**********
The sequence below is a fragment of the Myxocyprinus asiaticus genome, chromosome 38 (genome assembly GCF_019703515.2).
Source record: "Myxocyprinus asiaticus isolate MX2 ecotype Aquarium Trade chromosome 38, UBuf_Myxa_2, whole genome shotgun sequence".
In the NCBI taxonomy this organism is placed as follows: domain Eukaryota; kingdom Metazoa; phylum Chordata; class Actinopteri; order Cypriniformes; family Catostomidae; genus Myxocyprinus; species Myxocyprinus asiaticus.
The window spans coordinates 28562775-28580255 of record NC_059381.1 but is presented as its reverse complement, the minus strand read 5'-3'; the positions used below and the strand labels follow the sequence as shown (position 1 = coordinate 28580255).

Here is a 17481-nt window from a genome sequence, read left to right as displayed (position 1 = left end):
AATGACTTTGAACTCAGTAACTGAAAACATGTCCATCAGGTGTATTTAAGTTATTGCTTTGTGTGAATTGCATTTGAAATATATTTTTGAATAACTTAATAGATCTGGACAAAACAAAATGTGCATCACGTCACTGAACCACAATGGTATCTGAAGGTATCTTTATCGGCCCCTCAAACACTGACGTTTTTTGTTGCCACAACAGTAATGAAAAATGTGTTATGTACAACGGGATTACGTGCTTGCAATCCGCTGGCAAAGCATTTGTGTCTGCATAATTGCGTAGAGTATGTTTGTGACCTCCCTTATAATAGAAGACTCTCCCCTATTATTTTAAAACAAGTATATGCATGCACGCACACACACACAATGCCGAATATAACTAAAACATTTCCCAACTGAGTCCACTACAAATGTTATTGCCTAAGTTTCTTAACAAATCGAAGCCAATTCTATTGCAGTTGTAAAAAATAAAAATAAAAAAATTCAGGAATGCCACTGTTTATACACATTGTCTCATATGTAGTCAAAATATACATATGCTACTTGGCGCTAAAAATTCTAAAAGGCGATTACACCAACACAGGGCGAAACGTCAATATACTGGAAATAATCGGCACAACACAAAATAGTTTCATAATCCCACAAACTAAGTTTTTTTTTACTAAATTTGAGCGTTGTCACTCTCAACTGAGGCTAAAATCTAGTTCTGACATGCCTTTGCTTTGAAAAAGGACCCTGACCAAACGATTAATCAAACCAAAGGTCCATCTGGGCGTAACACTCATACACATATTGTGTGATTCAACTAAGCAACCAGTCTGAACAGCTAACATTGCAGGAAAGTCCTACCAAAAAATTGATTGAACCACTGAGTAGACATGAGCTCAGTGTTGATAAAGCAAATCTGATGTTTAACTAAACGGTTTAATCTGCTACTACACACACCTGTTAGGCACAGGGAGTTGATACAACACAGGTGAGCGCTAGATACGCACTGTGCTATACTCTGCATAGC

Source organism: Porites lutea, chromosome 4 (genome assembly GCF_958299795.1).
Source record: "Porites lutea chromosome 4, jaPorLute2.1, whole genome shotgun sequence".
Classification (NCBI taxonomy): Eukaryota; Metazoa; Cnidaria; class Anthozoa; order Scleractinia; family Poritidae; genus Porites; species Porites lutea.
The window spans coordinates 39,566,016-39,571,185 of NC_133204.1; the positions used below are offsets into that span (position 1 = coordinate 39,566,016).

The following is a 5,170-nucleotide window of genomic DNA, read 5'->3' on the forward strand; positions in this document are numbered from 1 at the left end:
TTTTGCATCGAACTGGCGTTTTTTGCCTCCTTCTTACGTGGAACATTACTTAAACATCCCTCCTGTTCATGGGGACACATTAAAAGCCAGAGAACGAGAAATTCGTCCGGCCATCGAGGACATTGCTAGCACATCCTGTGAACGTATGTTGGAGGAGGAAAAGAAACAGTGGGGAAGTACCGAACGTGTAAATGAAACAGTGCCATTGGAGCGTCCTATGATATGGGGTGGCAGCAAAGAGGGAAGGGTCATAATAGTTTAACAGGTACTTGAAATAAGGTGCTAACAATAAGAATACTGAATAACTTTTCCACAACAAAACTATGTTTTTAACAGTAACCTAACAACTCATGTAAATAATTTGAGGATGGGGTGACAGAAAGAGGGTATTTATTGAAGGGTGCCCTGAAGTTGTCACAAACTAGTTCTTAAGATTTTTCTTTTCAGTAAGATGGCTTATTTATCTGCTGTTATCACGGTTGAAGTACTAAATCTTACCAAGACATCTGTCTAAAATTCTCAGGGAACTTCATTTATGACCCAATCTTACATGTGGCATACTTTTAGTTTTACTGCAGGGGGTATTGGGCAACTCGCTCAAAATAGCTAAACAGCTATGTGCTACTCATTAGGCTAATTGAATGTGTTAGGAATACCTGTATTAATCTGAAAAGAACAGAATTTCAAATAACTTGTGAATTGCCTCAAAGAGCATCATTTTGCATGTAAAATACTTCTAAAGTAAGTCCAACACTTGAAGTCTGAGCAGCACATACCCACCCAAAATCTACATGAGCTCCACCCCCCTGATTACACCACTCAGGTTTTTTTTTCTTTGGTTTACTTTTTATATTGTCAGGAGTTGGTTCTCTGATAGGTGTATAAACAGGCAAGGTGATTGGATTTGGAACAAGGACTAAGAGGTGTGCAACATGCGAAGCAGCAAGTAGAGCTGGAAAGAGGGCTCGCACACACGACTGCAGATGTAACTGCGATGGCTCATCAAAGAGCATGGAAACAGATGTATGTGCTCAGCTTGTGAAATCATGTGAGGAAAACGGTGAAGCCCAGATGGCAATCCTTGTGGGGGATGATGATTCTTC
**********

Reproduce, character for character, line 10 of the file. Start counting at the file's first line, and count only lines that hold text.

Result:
The window spans coordinates 39,566,016-39,571,185 of NC_133204.1; the positions used below are offsets into that span (position 1 = coordinate 39,566,016).